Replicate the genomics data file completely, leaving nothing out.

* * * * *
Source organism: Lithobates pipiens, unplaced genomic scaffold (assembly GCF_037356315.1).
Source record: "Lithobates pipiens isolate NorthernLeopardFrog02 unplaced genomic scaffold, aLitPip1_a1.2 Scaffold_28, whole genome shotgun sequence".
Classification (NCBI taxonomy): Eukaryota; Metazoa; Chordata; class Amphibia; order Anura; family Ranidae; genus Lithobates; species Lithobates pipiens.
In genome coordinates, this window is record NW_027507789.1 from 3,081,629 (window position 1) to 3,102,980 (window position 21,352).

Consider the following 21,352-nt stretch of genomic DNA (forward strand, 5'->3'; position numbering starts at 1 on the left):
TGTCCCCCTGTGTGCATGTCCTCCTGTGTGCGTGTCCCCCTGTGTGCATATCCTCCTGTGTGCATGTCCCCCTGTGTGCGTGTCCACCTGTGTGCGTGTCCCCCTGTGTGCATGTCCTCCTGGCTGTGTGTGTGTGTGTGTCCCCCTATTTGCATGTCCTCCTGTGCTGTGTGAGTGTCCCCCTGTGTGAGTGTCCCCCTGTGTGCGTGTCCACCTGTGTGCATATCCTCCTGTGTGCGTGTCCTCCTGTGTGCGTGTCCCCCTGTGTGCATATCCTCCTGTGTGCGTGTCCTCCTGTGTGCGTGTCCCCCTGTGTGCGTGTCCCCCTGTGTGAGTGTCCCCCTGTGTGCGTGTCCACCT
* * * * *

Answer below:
Source organism: Lithobates pipiens, unplaced genomic scaffold (assembly GCF_037356315.1).
Source record: "Lithobates pipiens isolate NorthernLeopardFrog02 unplaced genomic scaffold, aLitPip1_a1.2 Scaffold_28, whole genome shotgun sequence".
Classification (NCBI taxonomy): Eukaryota; Metazoa; Chordata; class Amphibia; order Anura; family Ranidae; genus Lithobates; species Lithobates pipiens.
In genome coordinates, this window is record NW_027507789.1 from 3,081,629 (window position 1) to 3,102,980 (window position 21,352).

Consider the following 21,352-nt stretch of genomic DNA (forward strand, 5'->3'; position numbering starts at 1 on the left):
TGTCCCCCTGTGTGCATGTCCTCCTGTGTGCGTGTCCCCCTGTGTGCATATCCTCCTGTGTGCATGTCCCCCTGTGTGCGTGTCCACCTGTGTGCGTGTCCCCCTGTGTGCATGTCCTCCTGGCTGTGTGTGTGTGTGTGTCCCCCTATTTGCATGTCCTCCTGTGCTGTGTGAGTGTCCCCCTGTGTGAGTGTCCCCCTGTGTGCGTGTCCACCTGTGTGCATATCCTCCTGTGTGCGTGTCCTCCTGTGTGCGTGTCCCCCTGTGTGCATATCCTCCTGTGTGCGTGTCCTCCTGTGTGCGTGTCCCCCTGTGTGCGTGTCCCCCTGTGTGAGTGTCCCCCTGTGTGCGTGTCCACCT